Thanks are due once again to John Pring at the Disability News Service, for finding a direct relationship between the death of former benefit claimant Michael O’Sullivan and the philosophy behind the benefit-restriction regime that found him “fit for work” when he was, in fact, suicidal.
At his inquest in early 2014, the doctor who assessed Mr O’Sullivan as “fit for work” admitted that he had not asked whether the deceased had suicidal thoughts because he “looked okay”. He said although Mr O’Sullivan had looked “a bit stressed”, this was normal for people who claimed they were depressed, and was a sign that they were worried they might lose their benefits.
He went on to say ESA claimants sometimes fake their symptoms when asked that question in assessments.
In some ways it may be just as well that Mr O’Sullivan was not asked about suicidal thoughts, because we know the next question would have been “Why haven’t you acted on those thoughts?” – or words to that effect.
The philosophy that informs all of this behaviour had its origins in the ‘Malingering and Illness Deception’ conference held near Oxford in November 2001, when people like Mansel Aylward, then-chief medical officer for the Department for Work and Pensions, and John LoCascio, of the criminal American insurance giant Unum, persuaded fellow attendees that many claimants of incapacity benefits had become “malingerers” due to the generosity of the payments then offered by the system – payments none of these people were ever likely to have needed, which had in fact lost value over the time period mentioned.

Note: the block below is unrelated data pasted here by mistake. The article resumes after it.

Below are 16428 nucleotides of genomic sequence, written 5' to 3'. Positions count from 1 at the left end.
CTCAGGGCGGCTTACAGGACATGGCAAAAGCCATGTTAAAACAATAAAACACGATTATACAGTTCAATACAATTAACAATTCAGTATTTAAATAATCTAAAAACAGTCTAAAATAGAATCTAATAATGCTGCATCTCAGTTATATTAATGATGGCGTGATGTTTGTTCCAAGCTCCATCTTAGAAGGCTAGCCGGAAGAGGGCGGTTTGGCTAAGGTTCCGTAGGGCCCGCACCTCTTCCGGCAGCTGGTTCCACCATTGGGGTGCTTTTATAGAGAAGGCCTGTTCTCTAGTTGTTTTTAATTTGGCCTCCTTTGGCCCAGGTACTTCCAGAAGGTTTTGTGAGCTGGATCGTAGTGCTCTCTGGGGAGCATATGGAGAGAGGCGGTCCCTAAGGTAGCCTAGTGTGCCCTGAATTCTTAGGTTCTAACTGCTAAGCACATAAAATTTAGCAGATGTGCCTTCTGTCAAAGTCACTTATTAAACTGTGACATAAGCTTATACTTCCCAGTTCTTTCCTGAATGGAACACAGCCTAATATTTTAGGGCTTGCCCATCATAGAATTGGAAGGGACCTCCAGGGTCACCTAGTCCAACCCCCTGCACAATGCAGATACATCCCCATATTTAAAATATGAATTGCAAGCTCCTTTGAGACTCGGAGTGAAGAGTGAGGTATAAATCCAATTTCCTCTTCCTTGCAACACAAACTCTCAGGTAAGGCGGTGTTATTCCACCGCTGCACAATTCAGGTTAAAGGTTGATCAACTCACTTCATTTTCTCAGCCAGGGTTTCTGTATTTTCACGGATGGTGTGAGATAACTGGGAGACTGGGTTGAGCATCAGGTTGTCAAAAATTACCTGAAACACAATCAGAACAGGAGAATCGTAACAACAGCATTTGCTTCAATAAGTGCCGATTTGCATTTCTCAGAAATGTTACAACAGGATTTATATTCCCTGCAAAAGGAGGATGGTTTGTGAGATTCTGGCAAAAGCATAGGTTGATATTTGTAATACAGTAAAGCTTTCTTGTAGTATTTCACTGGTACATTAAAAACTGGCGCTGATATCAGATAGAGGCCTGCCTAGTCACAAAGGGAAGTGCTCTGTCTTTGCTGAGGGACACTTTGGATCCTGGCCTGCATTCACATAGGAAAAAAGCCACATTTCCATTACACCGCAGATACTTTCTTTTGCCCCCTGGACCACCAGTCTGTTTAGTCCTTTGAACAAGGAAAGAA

They presented a case for treating all future claimants of sickness benefits as bogus until proven otherwise – and it is this model that informed the introduction of Employment and Support Allowance in 2008.
The Atos doctor was merely reacting in line with the instructions he had received from his employers – who had in turn received theirs from the DWP.
There is no medical evidence to support the ‘malingering and illness deception’ claims.
Michael O’Sullivan’s daughter, Anne-Marie, has described the evidence given at the inquest by the former orthopaedic surgeon who assessed her father in March 2013, on behalf of the government contractor Atos Healthcare.
During his evidence, the assessor admitted that he had not asked O’Sullivan whether he had suicidal thoughts, because he thought he “looked OK”.
The Atos doctor, who said he had worked for the company for 15 years, wrote in three places on the WCA form that O’Sullivan had “no ideas of self-harm”, even though he had failed to ask him this question and O’Sullivan had made it clear on the pre-assessment form that he had suicidal thoughts.
O’Sullivan’s GP, psychiatrist and psychologist all gave evidence to the inquest to say that he had been showing obvious signs of depression and anxiety.
But the Atos doctor claimed that although O’Sullivan had looked “a bit stressed”, this was perfectly normal for people who claimed they were depressed, and was just a sign that they were worried about losing their benefits.
And when asked why he failed to ask O’Sullivan if he had had any suicidal thoughts, he suggested that ESA claimants sometimes fake their symptoms when asked that question in assessments.
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